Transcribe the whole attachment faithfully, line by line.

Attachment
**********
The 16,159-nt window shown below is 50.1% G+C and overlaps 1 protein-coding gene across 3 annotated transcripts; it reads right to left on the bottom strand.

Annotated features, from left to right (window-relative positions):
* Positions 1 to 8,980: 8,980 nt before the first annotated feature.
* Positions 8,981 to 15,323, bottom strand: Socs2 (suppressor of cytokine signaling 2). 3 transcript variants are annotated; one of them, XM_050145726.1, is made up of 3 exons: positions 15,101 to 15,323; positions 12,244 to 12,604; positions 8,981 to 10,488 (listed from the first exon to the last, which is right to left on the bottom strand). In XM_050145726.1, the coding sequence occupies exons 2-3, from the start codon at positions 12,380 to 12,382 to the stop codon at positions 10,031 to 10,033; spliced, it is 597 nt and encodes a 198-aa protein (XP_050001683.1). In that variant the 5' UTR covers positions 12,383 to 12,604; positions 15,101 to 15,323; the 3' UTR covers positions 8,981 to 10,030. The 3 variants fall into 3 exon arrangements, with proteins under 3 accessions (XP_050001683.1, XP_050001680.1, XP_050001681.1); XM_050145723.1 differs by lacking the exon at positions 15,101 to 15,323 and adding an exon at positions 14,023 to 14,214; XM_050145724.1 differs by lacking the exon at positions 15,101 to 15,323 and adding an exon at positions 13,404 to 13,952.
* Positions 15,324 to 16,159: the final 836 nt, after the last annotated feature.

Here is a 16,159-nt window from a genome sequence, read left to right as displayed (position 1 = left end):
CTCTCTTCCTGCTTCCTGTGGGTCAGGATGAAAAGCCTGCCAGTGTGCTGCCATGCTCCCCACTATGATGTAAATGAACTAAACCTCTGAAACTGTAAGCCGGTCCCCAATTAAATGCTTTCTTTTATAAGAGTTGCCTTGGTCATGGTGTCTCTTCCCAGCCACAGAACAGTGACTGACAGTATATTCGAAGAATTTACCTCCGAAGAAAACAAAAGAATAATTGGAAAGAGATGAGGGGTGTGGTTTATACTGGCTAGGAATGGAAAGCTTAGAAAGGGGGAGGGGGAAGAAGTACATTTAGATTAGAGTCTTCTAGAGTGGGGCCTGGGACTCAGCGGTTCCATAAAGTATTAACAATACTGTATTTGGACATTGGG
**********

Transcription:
The 16,159-nt window shown below is 50.1% G+C and overlaps 1 protein-coding gene across 3 annotated transcripts; it reads right to left on the bottom strand.

Annotated features, from left to right (window-relative positions):
* Positions 1 to 8,980: 8,980 nt before the first annotated feature.
* Positions 8,981 to 15,323, bottom strand: Socs2 (suppressor of cytokine signaling 2). 3 transcript variants are annotated; one of them, XM_050145726.1, is made up of 3 exons: positions 15,101 to 15,323; positions 12,244 to 12,604; positions 8,981 to 10,488 (listed from the first exon to the last, which is right to left on the bottom strand). In XM_050145726.1, the coding sequence occupies exons 2-3, from the start codon at positions 12,380 to 12,382 to the stop codon at positions 10,031 to 10,033; spliced, it is 597 nt and encodes a 198-aa protein (XP_050001683.1). In that variant the 5' UTR covers positions 12,383 to 12,604; positions 15,101 to 15,323; the 3' UTR covers positions 8,981 to 10,030. The 3 variants fall into 3 exon arrangements, with proteins under 3 accessions (XP_050001683.1, XP_050001680.1, XP_050001681.1); XM_050145723.1 differs by lacking the exon at positions 15,101 to 15,323 and adding an exon at positions 14,023 to 14,214; XM_050145724.1 differs by lacking the exon at positions 15,101 to 15,323 and adding an exon at positions 13,404 to 13,952.
* Positions 15,324 to 16,159: the final 836 nt, after the last annotated feature.

Here is a 16,159-nt window from a genome sequence, read left to right as displayed (position 1 = left end):
CTCTCTTCCTGCTTCCTGTGGGTCAGGATGAAAAGCCTGCCAGTGTGCTGCCATGCTCCCCACTATGATGTAAATGAACTAAACCTCTGAAACTGTAAGCCGGTCCCCAATTAAATGCTTTCTTTTATAAGAGTTGCCTTGGTCATGGTGTCTCTTCCCAGCCACAGAACAGTGACTGACAGTATATTCGAAGAATTTACCTCCGAAGAAAACAAAAGAATAATTGGAAAGAGATGAGGGGTGTGGTTTATACTGGCTAGGAATGGAAAGCTTAGAAAGGGGGAGGGGGAAGAAGTACATTTAGATTAGAGTCTTCTAGAGTGGGGCCTGGGACTCAGCGGTTCCATAAAGTATTAACAATACTGTATTTGGACATTGGG